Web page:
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Aster flowers in prairie

Aster flowers in a prairie

Contact information
For more information, contact:
Craig Czarnecki
Public information specialist
Air Program

Fall: Do a little, save a lot!

When the sticky humidity of summer gives way to warm days and chilly nights, what better time to think about saving energy? Your home is a great place to start. However, you may also think about ways to save energy and improve air quality as you buy produce, drive to work or go to school.

Here are some choices that you can make to help improve air quality and conserve energy.

Yard care

Autumn yard care

The average adult breathes about 20,000 times each day. Both children and the elderly face a greater risk of being affected by air pollution, as do people with heart, respiratory or other ailments.

Autumn leaves sparkle in the sunlight
Autumn leaves sparkle in the sunlight.

Did you know that burning leaves and other debris generates air pollution, is a health hazard to people with asthma and other allergies, and is a fire hazard and a nuisance to neighbors?

Using yard debris at home saves the tax dollars spent to collect and process leaves, cuttings and clippings while reusing natural materials to beautify one's yard.

Fall is an excellent time of year to start composting, or for those who already compost, to think about improvements. There are good alternatives to open burning. Effective yard care reduces waste and recycles organic materials. It also gives the air a break from the hazardous pollutants that burning releases.

Seven simple alternatives to open burning

Man pushing a mulching lawn mower
Mulching leaves returns nutrients to the soil while it reduces air pollution.

1. Mulching leaves in place. Leaves are rich in carbon, phosphorus, and potassium all essential nutrients needed by plants, including turf grasses. Simply mow leaves along with the grass during fall, and let the small leaf pieces filter down among the grass blades.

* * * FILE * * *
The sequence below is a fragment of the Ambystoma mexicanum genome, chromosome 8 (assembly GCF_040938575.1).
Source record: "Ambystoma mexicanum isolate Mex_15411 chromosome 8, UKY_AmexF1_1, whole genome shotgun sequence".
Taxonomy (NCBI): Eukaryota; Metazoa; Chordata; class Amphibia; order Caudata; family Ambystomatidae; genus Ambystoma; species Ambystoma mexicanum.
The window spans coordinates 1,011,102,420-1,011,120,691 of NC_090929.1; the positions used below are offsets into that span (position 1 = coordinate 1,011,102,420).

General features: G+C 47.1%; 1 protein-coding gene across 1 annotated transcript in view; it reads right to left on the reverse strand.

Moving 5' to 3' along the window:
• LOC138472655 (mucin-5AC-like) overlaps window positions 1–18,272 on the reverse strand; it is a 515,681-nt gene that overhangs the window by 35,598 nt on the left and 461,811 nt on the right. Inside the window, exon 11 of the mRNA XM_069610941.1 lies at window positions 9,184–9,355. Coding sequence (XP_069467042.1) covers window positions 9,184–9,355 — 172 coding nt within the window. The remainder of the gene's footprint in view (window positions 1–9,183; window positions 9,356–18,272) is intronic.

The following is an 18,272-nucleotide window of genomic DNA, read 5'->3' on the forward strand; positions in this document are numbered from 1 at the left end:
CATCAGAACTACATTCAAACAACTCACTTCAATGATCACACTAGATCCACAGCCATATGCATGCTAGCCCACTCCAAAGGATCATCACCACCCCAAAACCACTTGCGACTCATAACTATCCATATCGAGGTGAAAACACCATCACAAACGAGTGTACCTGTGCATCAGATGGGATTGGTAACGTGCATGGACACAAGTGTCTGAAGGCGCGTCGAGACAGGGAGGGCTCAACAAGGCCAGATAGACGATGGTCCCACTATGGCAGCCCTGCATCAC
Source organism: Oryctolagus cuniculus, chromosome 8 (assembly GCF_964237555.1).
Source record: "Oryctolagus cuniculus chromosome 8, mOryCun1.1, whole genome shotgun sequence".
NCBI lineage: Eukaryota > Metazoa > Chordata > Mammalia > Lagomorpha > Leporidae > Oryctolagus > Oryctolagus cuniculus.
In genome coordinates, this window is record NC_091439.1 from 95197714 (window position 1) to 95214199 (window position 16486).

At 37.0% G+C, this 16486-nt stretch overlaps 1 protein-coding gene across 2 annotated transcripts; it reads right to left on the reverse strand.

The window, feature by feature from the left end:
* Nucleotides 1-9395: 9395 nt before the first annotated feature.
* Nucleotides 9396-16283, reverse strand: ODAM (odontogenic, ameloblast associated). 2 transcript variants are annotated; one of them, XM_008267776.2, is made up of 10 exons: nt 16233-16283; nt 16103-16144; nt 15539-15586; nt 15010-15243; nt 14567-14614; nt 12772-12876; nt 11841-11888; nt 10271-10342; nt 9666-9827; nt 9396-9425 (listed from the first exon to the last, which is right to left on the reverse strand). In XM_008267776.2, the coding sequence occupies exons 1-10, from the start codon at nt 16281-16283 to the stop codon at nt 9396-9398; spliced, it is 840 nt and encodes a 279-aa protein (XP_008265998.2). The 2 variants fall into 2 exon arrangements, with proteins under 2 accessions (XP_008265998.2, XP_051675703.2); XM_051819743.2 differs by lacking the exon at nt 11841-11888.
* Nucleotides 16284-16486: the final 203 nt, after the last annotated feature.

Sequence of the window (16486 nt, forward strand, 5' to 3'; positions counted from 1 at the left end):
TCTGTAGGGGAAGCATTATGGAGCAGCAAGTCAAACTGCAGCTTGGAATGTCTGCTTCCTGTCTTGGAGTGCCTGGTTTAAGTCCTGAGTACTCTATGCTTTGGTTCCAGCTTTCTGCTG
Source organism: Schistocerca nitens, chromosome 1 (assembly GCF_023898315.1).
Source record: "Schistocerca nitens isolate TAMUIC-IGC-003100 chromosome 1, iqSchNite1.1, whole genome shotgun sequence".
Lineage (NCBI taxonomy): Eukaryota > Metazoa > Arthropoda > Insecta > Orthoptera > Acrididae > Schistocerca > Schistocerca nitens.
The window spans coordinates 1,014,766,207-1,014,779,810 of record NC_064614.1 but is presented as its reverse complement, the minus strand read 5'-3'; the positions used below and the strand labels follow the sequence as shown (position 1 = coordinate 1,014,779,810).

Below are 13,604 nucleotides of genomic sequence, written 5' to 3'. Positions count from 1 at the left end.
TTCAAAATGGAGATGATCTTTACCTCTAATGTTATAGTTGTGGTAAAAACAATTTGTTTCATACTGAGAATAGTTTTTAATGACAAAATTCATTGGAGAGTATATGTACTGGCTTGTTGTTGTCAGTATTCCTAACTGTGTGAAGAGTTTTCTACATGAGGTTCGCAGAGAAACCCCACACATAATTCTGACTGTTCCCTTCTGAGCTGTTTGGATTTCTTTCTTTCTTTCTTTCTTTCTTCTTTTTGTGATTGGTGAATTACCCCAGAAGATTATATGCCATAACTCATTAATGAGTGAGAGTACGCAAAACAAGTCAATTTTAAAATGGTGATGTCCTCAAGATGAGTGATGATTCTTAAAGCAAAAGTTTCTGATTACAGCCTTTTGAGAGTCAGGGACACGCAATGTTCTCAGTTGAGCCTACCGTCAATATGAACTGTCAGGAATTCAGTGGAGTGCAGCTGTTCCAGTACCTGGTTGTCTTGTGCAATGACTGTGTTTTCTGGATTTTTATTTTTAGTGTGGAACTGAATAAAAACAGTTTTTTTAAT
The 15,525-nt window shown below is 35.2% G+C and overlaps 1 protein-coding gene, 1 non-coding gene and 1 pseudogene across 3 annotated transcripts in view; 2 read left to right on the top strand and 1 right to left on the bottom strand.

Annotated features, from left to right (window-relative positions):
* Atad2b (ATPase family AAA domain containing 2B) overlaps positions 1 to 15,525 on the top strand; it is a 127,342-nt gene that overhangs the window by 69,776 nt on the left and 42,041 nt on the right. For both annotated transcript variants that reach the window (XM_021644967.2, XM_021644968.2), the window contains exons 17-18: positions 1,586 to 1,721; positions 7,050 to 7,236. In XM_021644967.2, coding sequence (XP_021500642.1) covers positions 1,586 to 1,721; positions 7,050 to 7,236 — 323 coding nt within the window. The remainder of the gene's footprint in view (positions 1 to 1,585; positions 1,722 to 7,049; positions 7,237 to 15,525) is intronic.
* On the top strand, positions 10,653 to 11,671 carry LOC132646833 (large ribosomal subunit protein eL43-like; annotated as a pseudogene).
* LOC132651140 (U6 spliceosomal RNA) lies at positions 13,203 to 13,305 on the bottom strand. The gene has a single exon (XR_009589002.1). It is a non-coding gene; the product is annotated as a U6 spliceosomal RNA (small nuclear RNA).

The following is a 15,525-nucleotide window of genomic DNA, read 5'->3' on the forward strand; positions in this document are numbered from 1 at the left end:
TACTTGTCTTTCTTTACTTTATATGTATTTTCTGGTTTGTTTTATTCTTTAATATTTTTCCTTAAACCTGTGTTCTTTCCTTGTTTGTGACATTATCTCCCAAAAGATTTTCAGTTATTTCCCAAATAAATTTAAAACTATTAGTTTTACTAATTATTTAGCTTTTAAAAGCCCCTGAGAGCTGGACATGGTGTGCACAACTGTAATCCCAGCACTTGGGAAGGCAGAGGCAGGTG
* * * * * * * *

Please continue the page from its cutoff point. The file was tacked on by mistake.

2. Composting is a natural recycling process that can be done at home with lawn and garden waste. Microorganisms from the soil interact with compost materials to help break down plant matter. Proper moisture, air and temperature aid these microorganisms in their work. Finished compost is used as an organic plant food and soil amendment.

Tip: Save those coffee grinds! Coffee beans release lots of nitrogen into the soil and nitrogen is something plants love! Sprinkle your coffee grinds in your garden and watch it flourish.

3. Grasscycling is leaving grass clippings on the lawn to decompose. Grass clippings are mostly water. When you mow regularly, clippings quickly decompose and release nutrients to fertilize the lawn. Research shows that when grass clippings are left on the lawn, one-third less fertilizer is needed to achieve the same color and grass density found on lawns where the clippings are remove

4. Mulching. Mulch helps soil retain moisture, moderates temperature fluctuations and reduces erosion and soil compaction. Yard wastes such as grass clippings, leaves and chipped or shredded brush and branches can be used as organic mulches. To save on the cost of buying mulch next year, chop up your leaf piles with your lawn mower. Rake up the leaf pieces then store them over the winter in sacks or chicken wire cages. In the spring, spread your chopped up leaves on your garden as home-grown mulch!

Red worms wiggle in a handful of compost.
Red worms wiggle in a clump of compost.

5. Vermicomposting. Red worms live in the upper layer of the forest floor. These worms can turn food waste into nutrient-rich humus for gardens and houseplants. Use a worm composting bin or vermicomposting bin to make a valuable soil amendment out of things like old newspapers, vegetable food scraps, trimmings from house plants, yard waste and other organic materials that would normally be thrown away.

Some more information on vermicomposting:

6. Alternative landscaping. If you have a big yard and don't use it for activities, consider planting an area of prairie grasses, native shrubs or trees. Using native plant species reduces the need for watering, mowing and pesticide use.

Brush piles provide shelter for wildlife.